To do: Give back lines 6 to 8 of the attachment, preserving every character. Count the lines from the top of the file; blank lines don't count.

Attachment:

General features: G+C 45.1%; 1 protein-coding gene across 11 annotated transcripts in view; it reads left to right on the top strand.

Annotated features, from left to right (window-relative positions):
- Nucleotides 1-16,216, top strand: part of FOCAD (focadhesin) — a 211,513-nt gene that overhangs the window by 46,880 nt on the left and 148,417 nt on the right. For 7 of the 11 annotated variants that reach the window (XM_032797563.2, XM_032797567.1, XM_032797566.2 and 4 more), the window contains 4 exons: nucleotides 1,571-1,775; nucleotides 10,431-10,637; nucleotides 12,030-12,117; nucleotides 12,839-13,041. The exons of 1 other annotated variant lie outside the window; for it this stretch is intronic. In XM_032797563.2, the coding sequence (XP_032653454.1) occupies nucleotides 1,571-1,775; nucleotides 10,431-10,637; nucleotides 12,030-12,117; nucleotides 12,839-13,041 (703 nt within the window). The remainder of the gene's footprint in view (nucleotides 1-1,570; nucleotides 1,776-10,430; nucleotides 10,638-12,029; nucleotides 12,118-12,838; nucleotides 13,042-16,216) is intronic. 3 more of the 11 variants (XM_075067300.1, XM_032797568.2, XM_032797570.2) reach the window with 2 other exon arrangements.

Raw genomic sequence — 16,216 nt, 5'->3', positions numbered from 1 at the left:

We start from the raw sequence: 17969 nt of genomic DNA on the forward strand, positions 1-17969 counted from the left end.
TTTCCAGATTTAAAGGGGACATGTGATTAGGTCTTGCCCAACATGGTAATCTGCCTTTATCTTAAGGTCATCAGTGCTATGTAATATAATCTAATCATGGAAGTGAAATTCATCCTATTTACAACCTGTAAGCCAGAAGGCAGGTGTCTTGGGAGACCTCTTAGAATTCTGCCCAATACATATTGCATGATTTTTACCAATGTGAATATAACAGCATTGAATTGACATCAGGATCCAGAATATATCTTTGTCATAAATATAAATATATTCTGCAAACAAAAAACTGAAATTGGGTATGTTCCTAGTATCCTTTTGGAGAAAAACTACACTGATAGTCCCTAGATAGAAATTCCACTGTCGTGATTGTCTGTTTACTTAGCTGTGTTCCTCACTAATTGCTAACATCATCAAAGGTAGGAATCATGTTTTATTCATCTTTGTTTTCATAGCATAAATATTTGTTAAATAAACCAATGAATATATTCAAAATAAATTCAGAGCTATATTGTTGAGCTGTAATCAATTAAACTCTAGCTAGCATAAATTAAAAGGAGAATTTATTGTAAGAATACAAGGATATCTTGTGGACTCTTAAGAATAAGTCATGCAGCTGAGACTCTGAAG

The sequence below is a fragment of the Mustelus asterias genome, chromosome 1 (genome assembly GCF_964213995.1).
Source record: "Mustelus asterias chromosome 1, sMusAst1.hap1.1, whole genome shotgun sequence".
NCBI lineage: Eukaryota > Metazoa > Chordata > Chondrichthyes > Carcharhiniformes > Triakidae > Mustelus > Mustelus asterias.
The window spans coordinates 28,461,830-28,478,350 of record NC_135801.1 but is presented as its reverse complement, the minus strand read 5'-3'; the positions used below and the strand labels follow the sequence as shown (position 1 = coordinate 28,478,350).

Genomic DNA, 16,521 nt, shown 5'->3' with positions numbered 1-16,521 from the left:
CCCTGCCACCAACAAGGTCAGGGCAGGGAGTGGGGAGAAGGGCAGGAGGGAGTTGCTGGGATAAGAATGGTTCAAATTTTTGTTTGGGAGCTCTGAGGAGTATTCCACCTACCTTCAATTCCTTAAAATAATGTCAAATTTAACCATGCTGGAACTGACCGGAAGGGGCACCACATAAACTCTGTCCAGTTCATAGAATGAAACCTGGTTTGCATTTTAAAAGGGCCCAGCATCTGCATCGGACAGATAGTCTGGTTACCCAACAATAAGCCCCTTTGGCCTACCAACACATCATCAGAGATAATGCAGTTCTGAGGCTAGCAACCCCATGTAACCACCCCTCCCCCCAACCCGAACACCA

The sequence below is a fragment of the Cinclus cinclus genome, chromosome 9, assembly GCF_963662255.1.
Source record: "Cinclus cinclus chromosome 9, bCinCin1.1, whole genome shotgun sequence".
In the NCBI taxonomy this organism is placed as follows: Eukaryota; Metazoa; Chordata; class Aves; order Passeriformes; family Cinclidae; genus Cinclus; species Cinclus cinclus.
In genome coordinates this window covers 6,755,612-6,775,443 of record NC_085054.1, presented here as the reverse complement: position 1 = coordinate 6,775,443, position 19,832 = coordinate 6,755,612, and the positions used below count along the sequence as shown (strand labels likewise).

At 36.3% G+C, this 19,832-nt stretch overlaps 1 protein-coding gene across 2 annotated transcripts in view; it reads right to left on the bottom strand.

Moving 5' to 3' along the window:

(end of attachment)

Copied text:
TTTCCAGATTTAAAGGGGACATGTGATTAGGTCTTGCCCAACATGGTAATCTGCCTTTATCTTAAGGTCATCAGTGCTATGTAATATAATCTAATCATGGAAGTGAAATTCATCCTATTTACAACCTGTAAGCCAGAAGGCAGGTGTCTTGGGAGACCTCTTAGAATTCTGCCCAATACATATTGCATGATTTTTACCAATGTGAATATAACAGCATTGAATTGACATCAGGATCCAGAATATATCTTTGTCATAAATATAAATATATTCTGCAAACAAAAAACTGAAATTGGGTATGTTCCTAGTATCCTTTTGGAGAAAAACTACACTGATAGTCCCTAGATAGAAATTCCACTGTCGTGATTGTCTGTTTACTTAGCTGTGTTCCTCACTAATTGCTAACATCATCAAAGGTAGGAATCATGTTTTATTCATCTTTGTTTTCATAGCATAAATATTTGTTAAATAAACCAATGAATATATTCAAAATAAATTCAGAGCTATATTGTTGAGCTGTAATCAATTAAACTCTAGCTAGCATAAATTAAAAGGAGAATTTATTGTAAGAATACAAGGATATCTTGTGGACTCTTAAGAATAAGTCATGCAGCTGAGACTCTGAAG

The sequence below is a fragment of the Mustelus asterias genome, chromosome 1 (genome assembly GCF_964213995.1).
Source record: "Mustelus asterias chromosome 1, sMusAst1.hap1.1, whole genome shotgun sequence".